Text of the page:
and produced one of the most vivid accounts of the day when a bunch
of goons rushed the place and hammered with their pistol butts to
get the nuns and schoolteachers to loosen their grips on the ballot
One other quite extraordinary moment: During the January-February
1986 campaign, my competition may have wondered how I was getting
so much access to Marcos. More than once, my father asked me to
"carry his camera bags" when he was invited in to shoot
a portrait. On one of these occasions he autographed a copy of his
new book, "Carl Mydans, Photojournalist," just as he did
for other major figures (major like Doy Laurel): "With respect,
at this historic moment." Two weeks after Edsa , I flew to
Hawaii to interview Marcos in exile. He had not yet moved to Makiki
Heights but was in a sad, barren seaside villa. The jewels and pesos
and other goodies he had grabbed as he fled were already in some
vault somewhere. But my father's book, autographed "at this
historic moment," was out on a coffee table for me to see.
One could say it was one of his valuable treasures, but I think
that even as he fled his palace, Marcos still thought Time magazine
and The New York Times could help him get back there again. After
all, the cover photograph shows MacArthur's return.
Robin Moyer, who was then the Time contract photographer in Southeast
and Shelley arrived in Manila in early January, checked into the Manila
Hotel and immediately set about work. His special assignment was to
cover the Marcos campaign.
Despite the fact he was 79 years old at the time, his boundless
energy and enthusiasm inspired our shooters like James Nachtwey,
Peter Charlesworth and Susan Meiselas. The Filipino photographers
Carl as one of their own, reserving the best vantage places for
him in the photo melees.
Even Imelda Marcos got into the act, proclaiming Carl an old-time
friend of the family. "We've known Carl for years. He is world-famous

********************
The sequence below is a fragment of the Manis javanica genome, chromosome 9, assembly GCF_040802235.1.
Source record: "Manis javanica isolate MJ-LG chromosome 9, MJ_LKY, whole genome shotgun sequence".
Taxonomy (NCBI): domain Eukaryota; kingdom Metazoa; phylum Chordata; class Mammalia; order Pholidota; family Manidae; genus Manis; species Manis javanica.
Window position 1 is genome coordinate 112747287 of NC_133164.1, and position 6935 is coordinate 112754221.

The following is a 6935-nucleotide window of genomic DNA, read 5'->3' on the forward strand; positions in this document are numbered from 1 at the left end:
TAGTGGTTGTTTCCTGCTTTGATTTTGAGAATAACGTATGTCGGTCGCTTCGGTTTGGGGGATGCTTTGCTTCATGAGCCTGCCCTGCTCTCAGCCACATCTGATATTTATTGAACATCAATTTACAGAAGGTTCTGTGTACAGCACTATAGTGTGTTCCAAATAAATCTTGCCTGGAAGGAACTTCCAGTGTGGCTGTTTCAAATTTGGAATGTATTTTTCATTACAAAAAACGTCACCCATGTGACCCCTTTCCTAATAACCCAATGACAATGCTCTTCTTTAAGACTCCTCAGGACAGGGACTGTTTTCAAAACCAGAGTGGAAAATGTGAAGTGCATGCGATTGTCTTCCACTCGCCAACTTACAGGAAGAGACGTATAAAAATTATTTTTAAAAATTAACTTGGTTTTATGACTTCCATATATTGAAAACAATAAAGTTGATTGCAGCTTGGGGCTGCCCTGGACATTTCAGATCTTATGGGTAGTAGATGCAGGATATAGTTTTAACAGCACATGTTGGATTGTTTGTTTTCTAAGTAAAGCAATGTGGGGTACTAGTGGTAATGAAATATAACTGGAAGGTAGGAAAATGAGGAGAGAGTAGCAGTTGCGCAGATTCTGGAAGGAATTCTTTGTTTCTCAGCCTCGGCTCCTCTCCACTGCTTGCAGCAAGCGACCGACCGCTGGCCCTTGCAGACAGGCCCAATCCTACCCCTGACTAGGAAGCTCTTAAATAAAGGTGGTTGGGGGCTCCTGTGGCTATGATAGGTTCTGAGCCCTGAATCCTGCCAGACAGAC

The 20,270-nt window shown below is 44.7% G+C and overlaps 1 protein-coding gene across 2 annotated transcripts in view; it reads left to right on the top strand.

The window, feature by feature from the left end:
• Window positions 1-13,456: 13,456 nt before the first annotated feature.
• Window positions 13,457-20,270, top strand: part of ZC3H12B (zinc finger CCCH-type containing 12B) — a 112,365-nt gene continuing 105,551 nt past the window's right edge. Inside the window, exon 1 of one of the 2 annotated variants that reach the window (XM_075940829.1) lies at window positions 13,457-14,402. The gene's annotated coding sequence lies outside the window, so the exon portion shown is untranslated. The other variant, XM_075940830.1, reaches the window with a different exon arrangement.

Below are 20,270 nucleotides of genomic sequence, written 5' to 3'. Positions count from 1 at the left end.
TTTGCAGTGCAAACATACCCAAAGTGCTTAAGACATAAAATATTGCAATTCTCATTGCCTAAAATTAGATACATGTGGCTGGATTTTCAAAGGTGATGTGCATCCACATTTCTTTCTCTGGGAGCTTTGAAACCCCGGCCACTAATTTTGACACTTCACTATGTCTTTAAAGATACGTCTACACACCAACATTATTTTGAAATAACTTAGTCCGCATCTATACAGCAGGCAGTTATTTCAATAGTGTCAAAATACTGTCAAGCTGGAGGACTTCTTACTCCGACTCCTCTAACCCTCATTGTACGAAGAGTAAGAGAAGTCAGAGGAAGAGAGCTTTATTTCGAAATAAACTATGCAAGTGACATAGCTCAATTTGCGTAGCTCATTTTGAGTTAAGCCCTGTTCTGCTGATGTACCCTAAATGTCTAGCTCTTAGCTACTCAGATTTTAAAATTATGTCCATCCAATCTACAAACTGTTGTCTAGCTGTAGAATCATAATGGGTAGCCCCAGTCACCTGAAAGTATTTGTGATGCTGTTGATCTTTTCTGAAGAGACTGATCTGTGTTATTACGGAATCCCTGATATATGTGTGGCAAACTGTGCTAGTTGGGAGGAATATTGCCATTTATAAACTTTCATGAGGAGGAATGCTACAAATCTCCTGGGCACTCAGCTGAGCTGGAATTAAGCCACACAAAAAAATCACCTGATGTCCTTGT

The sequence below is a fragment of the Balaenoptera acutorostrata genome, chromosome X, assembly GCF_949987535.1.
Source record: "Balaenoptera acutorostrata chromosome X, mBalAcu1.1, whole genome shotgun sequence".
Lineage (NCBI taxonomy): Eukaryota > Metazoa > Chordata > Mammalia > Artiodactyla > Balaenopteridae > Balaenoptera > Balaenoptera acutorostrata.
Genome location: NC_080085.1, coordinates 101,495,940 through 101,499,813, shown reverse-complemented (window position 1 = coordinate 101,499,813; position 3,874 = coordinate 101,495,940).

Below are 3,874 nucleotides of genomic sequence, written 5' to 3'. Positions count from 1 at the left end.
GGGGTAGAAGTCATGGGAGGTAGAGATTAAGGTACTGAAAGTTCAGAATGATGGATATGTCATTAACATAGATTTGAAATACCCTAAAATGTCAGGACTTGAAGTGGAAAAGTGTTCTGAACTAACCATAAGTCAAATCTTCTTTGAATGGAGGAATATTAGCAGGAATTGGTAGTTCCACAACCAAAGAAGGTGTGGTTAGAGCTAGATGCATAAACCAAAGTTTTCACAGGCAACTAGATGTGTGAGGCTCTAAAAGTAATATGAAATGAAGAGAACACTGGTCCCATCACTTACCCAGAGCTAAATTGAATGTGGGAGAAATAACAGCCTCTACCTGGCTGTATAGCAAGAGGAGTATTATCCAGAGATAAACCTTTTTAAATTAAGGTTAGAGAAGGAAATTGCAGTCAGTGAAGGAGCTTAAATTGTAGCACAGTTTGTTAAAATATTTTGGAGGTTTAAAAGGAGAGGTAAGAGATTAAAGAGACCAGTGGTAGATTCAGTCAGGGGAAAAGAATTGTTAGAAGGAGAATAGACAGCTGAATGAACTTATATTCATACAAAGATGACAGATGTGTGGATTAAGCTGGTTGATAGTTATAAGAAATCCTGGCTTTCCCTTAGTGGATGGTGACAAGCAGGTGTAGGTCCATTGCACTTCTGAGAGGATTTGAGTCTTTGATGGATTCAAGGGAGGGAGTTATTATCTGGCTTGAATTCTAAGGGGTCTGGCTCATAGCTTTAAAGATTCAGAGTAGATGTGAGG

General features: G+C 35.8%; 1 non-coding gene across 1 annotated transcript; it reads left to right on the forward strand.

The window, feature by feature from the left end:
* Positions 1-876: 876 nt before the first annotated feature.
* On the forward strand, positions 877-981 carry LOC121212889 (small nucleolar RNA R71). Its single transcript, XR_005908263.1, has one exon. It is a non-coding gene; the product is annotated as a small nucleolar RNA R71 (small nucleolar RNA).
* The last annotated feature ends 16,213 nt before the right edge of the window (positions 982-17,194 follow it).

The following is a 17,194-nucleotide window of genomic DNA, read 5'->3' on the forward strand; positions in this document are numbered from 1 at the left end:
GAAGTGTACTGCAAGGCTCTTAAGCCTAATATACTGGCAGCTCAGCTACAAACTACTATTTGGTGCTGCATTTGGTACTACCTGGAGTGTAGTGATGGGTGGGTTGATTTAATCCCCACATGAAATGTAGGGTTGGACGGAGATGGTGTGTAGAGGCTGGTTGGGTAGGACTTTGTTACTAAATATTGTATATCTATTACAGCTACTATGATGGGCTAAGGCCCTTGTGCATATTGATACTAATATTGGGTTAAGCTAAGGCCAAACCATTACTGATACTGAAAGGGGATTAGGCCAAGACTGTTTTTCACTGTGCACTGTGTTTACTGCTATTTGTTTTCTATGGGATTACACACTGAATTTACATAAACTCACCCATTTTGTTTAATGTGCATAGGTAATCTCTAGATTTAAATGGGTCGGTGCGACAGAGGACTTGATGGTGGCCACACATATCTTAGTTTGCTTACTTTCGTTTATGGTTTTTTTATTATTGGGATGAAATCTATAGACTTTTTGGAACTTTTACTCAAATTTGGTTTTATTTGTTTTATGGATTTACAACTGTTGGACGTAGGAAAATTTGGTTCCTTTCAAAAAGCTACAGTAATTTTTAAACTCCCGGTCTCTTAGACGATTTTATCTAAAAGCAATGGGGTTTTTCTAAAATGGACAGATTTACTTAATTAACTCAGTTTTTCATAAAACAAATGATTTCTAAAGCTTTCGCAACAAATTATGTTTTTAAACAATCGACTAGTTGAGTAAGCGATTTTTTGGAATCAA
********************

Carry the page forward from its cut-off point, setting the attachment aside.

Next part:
and much taller than his son."
Carl's response was simple. "I met Imelda for the first time
last week and Seth is much taller than I am."
Carl's tireless work in the sweltering heat of Manila produced some
outstanding images, including one of the several covers during the
campaign and a singularly stunning image that showed not only his
skill as a photographer, but his sense of history.
At the final rally of the Marcos campaign, having worked his way
through a crowd estimated at over a million people, past several
layers of photographers and around the security teams surrounding
Marcos and his wife, Carl mounted the stage and made what may be
the best image of our months of coverage. Reminiscent of the famous
"Dewey Defeats Truman" photo, Carl snapped a picture of
Marcos smugly holding up a banner headline proclaiming "MARCOS
Photographer Peter Charlesworth picked up the story:
the press jostled for positions at a press conference to be given
by President Marcos, I believe it was Robin Moyer who somehow instilled
some discipline into the rabble of cameramen and photographers, setting
them into tiered, orderly ranks. Carl was waiting, kneeling quietly
in the front row.
Marcos arrived out of a side door and sat in front of a desk, whereupon
Carl leapt up, leaned over the desk and started to make close-up
portraits of the ailing dictator. Had this been anyone else, the
verbal abuse from the massed press, whose views had been blocked,
would have been deafening. A camera to the back of the head would
have been more likely.
Nothing. There was a stunned silence as Marcos's security guards
wondered what to do. Such was the awe in which Carl was held by
the Filipino press corps - indeed, by all those present - that nobody
moved. After a while, there were a few murmurs from those in the
front row, "Er, … excuse me, Mr. Mydans, ..." as Carl
continued to snap away, "er, … Mr. Mydans …"
At which point Carl turned around and cast a glance back at the
gob-smacked photographers. With a mischievous grin he muttered,
"Oh, I am so sorry," as if he had completely forgotten
that anyone else was there, then shuffled back to his position in
the front row.
In his last years, his friends continually visited Carl. These visits
were a source of great joy.
We shall all miss him. We will not see his kind again.
and Publisher of the Digital Journalist